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Science Objectives

Science Objectives

The New Gravitational wave Observatory (NGO) is a space mission designed to measure gravitational radiation over a broad band at low frequencies, from about 100 µHz to 1 Hz, a band where the Universe is richly populated by strong sources of gravitational waves. (For a more detailed introduction to gravitational waves and how they are detected, please see the article on Gravitational waves - linked in the right-hand menu.)

NGO will measure signals from a wide range of different sources that are of strong interest to the astrophysics of black hole and galaxy formation, and also to tests of general relativity and to cosmology: massive black holes merging in galaxies at all distances; massive black holes consuming smaller compact objects; known binary compact stars and stellar remnants; members of known populations of more distant binaries; and probably other sources, possibly including relics of the extremely early Big Bang, which are as yet unknown.

These strong signals convey detailed information addressing scientific questions raised by ESA’s Cosmic Vision programme, such as "What are the fundamental laws of the Universe?" and "How did the Universe originate and what is it made of?"

The science objectives for NGO are as follows:

  • Survey compact stellar-mass binaries and study the structure of the Galaxy:
    • Elucidate the formation and evolution of Galactic stellar-mass compact binaries and thus constrain the outcome of the common envelope phase and the progenitors of (type Ia) supernovae;
    • Determine the spatial distribution of stellar-mass binaries in the Milky Way;
    • Improve our understanding of white dwarfs, their masses and their interactions in binaries, and enable combined gravitational and electromagnetic observations;
  • Trace the formation, growth and merger history of massive black holes:
    • Trace the formation, growth and merger history of massive black holes with masses from 105 to 107 solar masses during the epoch of growth of quasi-stellar objects and widespread star formation in the redshift range 0 < z < 5, through their coalescence in galactic halos;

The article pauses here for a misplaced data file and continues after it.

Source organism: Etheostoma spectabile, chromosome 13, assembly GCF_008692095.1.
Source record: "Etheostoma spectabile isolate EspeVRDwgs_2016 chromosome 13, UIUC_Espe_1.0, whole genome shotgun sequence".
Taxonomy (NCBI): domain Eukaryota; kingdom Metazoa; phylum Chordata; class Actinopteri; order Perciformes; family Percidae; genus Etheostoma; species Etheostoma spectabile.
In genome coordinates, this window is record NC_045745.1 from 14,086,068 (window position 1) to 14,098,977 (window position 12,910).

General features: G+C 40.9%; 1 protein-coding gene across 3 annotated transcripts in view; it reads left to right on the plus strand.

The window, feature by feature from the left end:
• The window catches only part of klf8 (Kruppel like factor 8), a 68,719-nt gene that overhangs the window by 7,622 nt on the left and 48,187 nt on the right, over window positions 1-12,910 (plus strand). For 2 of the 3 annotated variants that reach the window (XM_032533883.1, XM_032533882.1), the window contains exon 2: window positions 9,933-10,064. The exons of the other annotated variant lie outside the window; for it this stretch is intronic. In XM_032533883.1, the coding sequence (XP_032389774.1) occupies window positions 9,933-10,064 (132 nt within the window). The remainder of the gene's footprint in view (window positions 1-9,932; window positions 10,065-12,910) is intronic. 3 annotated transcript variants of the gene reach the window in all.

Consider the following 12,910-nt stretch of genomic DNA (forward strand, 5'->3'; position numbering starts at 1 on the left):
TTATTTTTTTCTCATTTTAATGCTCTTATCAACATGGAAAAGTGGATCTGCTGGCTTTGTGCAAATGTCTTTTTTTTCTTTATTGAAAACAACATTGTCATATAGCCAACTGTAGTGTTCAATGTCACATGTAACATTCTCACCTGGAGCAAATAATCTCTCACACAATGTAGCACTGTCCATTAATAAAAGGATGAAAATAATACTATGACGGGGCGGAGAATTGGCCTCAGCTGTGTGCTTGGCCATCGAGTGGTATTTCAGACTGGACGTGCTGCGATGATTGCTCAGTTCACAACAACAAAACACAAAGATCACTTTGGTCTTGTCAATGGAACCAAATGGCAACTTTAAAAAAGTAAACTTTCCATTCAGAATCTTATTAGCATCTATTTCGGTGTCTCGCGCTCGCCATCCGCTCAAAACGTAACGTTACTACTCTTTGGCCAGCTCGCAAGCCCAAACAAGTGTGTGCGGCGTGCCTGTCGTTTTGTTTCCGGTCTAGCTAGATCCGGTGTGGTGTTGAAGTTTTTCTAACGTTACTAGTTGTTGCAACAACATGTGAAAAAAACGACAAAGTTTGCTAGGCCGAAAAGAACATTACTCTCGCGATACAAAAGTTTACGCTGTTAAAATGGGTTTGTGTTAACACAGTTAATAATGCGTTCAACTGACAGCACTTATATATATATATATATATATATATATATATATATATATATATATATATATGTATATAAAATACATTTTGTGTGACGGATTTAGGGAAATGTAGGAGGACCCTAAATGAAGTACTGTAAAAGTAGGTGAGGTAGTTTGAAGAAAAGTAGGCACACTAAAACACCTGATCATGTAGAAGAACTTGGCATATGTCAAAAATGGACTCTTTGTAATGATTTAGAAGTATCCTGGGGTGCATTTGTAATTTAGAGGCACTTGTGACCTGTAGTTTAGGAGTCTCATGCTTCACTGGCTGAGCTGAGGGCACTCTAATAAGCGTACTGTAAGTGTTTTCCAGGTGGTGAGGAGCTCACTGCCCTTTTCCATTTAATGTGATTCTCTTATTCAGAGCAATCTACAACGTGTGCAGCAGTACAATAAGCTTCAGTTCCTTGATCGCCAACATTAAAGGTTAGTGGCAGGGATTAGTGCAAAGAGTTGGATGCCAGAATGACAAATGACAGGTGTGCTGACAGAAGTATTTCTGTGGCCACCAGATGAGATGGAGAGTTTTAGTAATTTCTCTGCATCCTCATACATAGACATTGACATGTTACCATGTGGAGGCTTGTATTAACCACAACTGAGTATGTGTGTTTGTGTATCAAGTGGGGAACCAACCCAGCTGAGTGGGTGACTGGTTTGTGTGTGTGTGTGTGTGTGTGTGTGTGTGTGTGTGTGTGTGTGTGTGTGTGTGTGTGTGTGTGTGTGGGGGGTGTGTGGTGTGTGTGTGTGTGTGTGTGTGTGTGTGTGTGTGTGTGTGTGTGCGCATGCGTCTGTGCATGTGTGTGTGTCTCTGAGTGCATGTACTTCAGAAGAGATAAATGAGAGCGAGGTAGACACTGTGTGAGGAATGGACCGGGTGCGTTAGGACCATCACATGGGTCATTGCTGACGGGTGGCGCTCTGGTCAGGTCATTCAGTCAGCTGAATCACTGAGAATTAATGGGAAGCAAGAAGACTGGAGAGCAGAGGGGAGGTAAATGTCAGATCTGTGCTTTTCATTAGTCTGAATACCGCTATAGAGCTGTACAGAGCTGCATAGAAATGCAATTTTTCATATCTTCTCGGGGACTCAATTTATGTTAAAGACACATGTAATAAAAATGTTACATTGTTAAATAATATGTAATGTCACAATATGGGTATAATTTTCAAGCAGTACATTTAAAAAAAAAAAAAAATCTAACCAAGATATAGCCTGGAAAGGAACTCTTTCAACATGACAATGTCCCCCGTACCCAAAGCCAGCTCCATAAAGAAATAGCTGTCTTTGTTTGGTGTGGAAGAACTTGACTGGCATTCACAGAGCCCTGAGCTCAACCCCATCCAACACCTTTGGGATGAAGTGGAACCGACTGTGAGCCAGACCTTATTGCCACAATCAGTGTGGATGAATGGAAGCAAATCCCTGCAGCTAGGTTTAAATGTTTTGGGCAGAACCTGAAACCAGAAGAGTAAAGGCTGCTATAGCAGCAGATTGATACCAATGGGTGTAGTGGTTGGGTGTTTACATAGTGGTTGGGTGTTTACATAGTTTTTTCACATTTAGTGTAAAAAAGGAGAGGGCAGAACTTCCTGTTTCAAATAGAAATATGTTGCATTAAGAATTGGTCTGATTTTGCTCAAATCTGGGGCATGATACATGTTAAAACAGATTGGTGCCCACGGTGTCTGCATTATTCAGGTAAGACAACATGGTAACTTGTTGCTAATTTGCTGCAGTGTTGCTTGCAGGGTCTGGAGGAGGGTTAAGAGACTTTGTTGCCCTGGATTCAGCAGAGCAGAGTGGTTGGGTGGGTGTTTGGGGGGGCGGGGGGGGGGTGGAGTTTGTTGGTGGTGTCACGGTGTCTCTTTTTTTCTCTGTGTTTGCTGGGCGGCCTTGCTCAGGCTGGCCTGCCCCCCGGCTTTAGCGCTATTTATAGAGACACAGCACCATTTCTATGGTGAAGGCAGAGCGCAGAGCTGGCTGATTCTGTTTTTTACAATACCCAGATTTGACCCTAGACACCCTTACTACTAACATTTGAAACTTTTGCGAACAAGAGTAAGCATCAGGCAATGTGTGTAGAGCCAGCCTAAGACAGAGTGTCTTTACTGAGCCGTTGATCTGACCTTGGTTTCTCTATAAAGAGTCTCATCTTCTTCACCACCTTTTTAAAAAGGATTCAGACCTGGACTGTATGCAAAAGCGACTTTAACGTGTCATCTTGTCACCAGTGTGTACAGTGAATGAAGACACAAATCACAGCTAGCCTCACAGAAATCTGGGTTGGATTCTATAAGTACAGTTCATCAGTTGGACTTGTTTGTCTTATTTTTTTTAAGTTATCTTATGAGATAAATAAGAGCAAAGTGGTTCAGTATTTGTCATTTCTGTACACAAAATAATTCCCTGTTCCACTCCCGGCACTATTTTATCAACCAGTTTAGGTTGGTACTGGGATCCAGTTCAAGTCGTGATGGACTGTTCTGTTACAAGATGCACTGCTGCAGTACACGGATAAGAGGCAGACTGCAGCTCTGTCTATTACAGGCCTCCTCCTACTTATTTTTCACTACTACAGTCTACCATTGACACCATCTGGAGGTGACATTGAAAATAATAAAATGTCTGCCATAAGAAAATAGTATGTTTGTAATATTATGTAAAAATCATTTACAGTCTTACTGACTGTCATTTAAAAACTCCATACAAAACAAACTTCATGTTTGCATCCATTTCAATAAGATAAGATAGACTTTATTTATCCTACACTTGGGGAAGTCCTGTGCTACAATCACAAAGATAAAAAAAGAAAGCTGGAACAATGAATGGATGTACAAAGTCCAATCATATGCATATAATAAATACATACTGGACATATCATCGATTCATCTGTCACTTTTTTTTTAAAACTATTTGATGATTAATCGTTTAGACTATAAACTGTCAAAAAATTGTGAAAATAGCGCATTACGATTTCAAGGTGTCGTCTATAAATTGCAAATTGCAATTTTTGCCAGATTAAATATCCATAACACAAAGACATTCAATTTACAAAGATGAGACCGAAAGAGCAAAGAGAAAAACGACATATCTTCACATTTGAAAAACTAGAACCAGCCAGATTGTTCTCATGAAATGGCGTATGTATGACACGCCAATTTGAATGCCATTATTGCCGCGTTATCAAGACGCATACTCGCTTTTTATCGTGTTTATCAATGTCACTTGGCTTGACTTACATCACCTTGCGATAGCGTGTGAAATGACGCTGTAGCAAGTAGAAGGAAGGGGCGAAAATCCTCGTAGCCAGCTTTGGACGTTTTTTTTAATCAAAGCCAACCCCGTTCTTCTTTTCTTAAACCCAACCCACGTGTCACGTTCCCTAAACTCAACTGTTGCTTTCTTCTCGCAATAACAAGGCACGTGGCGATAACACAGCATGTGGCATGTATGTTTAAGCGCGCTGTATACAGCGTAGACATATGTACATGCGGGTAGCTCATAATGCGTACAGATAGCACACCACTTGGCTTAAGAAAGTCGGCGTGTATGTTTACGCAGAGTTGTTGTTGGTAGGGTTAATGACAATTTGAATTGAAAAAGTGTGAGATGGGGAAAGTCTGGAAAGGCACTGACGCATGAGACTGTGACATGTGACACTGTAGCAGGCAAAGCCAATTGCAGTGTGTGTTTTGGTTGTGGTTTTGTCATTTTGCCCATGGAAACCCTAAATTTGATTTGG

• Capture the signal of coalescing massive black hole binaries with masses from 2 × 104 to 105 solar masses in the redshift range 5 < z < 10 when the Universe was less than one billion years old.
  • Explore stellar populations and dynamics in galactic nuclei:
    • Characterise the immediate environment of massive black holes in galactic nuclei with redshift z < 0.7 from extreme mass ratio capture signals;
    • Discover intermediate-mass black holes from their captures by massive black holes;
  • Confront General Relativity with observations:
    • Detect gravitational waves directly and measure their properties precisely;
    • Test whether the central massive objects in galactic nuclei are consistent with the Kerr black holes of General Relativity;
    • Perform precision tests of dynamic strong-field gravity;
  • Probe new physics and cosmology with gravitational waves:
    • Measure the spectrum of cosmological backgrounds, or set upper limits on them, in the 10-4 Hz to 10-1 Hz band;
    • Search for gravitational wave bursts from cosmic string cusps and kinks.

(For more detailed information about the NGO scientific objectives, please consult the NGO assessment study report (Yellow Book) - see link in right-hand menu.)

Last Update: 1 September 2019
14-Dec-2019 20:56 UT

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